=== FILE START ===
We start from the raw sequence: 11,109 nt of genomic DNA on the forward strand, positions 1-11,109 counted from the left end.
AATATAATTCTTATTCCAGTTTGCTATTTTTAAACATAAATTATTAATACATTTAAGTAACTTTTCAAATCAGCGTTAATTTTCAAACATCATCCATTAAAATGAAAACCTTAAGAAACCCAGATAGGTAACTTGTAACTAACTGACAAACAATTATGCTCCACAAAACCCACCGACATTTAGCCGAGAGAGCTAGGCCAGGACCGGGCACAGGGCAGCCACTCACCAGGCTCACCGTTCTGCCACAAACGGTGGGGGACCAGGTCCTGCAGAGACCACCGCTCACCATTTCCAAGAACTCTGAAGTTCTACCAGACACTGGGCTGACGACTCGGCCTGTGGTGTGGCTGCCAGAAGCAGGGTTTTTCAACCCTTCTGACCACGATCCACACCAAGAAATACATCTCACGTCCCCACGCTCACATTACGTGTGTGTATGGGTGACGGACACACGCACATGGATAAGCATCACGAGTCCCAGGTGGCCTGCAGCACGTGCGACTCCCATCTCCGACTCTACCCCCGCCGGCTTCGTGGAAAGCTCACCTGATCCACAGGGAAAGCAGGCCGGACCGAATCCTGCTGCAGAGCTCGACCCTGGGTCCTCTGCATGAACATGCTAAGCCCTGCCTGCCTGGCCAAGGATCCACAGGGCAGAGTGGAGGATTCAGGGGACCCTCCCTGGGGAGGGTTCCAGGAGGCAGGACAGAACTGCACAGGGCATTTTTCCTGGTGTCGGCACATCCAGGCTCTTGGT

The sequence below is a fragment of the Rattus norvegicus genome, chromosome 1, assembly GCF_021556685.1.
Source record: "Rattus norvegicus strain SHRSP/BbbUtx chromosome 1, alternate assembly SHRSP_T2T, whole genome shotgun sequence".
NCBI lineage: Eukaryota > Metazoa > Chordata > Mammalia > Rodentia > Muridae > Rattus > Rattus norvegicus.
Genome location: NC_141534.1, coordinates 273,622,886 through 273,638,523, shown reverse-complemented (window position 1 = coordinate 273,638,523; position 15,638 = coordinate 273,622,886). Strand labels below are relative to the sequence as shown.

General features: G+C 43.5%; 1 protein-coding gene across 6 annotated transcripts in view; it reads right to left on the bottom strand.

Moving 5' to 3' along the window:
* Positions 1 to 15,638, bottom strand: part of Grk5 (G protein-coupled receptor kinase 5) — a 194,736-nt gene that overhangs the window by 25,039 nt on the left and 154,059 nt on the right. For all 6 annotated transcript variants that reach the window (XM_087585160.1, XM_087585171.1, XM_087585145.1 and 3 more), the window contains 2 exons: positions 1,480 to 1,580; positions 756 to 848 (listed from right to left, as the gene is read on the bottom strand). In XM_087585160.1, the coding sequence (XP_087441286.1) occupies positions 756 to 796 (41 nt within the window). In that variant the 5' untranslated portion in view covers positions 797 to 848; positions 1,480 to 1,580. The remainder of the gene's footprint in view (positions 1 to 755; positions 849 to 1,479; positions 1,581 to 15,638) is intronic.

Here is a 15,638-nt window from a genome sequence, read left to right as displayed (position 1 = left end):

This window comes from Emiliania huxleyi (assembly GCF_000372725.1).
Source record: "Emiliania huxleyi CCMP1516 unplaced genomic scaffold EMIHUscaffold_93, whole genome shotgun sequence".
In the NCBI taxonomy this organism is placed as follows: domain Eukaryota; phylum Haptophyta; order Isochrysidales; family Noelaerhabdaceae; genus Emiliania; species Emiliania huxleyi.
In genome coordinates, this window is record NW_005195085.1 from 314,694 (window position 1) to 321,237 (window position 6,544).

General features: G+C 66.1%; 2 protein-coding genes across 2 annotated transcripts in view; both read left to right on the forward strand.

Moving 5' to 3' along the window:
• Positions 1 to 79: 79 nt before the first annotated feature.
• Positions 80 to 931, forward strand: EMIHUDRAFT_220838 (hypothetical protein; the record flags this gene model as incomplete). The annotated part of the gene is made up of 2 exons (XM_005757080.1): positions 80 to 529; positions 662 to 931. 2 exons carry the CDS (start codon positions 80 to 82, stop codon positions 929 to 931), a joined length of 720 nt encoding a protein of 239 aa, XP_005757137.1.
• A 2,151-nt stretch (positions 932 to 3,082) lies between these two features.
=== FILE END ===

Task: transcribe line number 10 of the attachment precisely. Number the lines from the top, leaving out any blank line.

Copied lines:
Here is a 15,638-nt window from a genome sequence, read left to right as displayed (position 1 = left end):